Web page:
We are over six years on now, with my son now a teenager. Parenting alone has been a challenge – no-one to share the decision making and discipline with, but on the flip side no-one to argue about the parenting with either! The buck stops with me. This can be terrifying and liberating in equal measure. My son is growing into a wonderfully caring and funny young man and I’m immensely sad that his dad isn’t here to see it. Anniversaries and birthdays are always particularly tough, but we get through them and carry on.
One positive is we decided to use what had happened to us to try and help other families in a similar situation. Grief can be incredibly isolating, and there can be great comfort in meeting those with a shared experience. So three years after my husband died, the charity Bereaved Children Support York was born. We run a monthly drop-in session for bereaved children and families, a group for parents as well as offering one-to-one therapeutic support for those children who need it. We continue to grow and have met some truly wonderful people along the way.
“We might think we’re protecting our children by not explaining what has happened, but avoiding confusion and teaching our kids they can trust the adults around them to tell the truth matters”
Although it is not something we like to talk about, a child is bereaved of a parent every 22 minutes in the UK. It happens more than you might think, and however unthinkable it is, it’s worth knowing what to do if you find yourself in a similar situation.
Be honest with your child. We might think we’re protecting our children by not explaining what has happened, but avoiding confusion and teaching our kids they can trust the adults around them to tell the truth matters. My son would often ask questions about why the doctors couldn’t make his dad better and I would explain as best I could. Sometimes I would have to say “I don’t know”, but that was okay too.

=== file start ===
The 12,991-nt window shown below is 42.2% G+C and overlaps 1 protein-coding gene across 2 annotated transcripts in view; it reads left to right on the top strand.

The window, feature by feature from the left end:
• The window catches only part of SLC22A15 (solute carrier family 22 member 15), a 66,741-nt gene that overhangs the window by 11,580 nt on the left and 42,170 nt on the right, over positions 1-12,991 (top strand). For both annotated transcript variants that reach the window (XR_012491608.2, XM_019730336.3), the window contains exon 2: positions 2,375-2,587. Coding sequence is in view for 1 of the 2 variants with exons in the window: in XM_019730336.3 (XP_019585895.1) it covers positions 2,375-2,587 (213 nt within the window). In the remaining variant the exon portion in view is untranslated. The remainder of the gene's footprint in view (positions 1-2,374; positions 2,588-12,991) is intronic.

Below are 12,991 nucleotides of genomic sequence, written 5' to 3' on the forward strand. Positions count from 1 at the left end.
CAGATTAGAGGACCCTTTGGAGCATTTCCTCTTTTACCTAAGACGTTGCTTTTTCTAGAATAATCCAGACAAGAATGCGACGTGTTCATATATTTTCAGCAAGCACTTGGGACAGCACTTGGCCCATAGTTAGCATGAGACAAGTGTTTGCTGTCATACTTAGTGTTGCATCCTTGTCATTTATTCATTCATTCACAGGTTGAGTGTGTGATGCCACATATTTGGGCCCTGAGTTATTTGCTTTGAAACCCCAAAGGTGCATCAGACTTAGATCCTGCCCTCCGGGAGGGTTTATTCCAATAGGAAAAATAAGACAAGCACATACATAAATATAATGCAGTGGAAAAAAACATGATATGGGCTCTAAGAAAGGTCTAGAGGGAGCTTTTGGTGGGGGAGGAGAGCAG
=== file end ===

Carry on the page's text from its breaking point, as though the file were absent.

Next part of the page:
Use the right words. It can feel harsh using words like ‘dead’ and ‘died’, but terms like ‘passed away’ or ‘gone to sleep’ can cause fear and anxiety to children.
Accept, and offer, practical help. If you are the bereaved person and people around offer to help out in practical ways, let them. I can’t tell you the relief of someone texting to ask if I needed anything from the shop or my son taking to an after school activity – I wouldn’t ask, but I was happy to say yes. It might sound like nothing, but if you’re looking for ways to support a bereaved person offer specific help like preparing meals to go in the freezer, offer to take their child to school, cut the grass or do the shopping. It is much easier to accept help like that instead of a general offer.
“Yes this is not the life we planned, but it can still be a good life.”
Be kind to yourself. There are no ‘rules’ when it comes to grief, but here’s one certainty: it’s exhausting! Rest when you can, eat as healthily as you can and try and get out in the fresh air and do some exercise when you feel up to it.
It can also be helpful to meet others in a similar situation, both for the children and the adults. Local charities like Bereaved Children Support York can help as can national charities like Widowed and Young. There are also great organisations like Child Bereavement UK and Winston’s Wish who have excellent online resources as well as a great helpline you can ring for advice.
Grief and loss are painful, but I have found it important to try and look to the future with positivity. Yes this is not the life we planned, but it can still be a good life. My son will be forever changed by what has happened to him, but hopefully we can help him – and others – find ways to navigate through their grief so that it does not negatively impact their future.
Life is precious. Families who have experienced loss, like ours, know that more than most.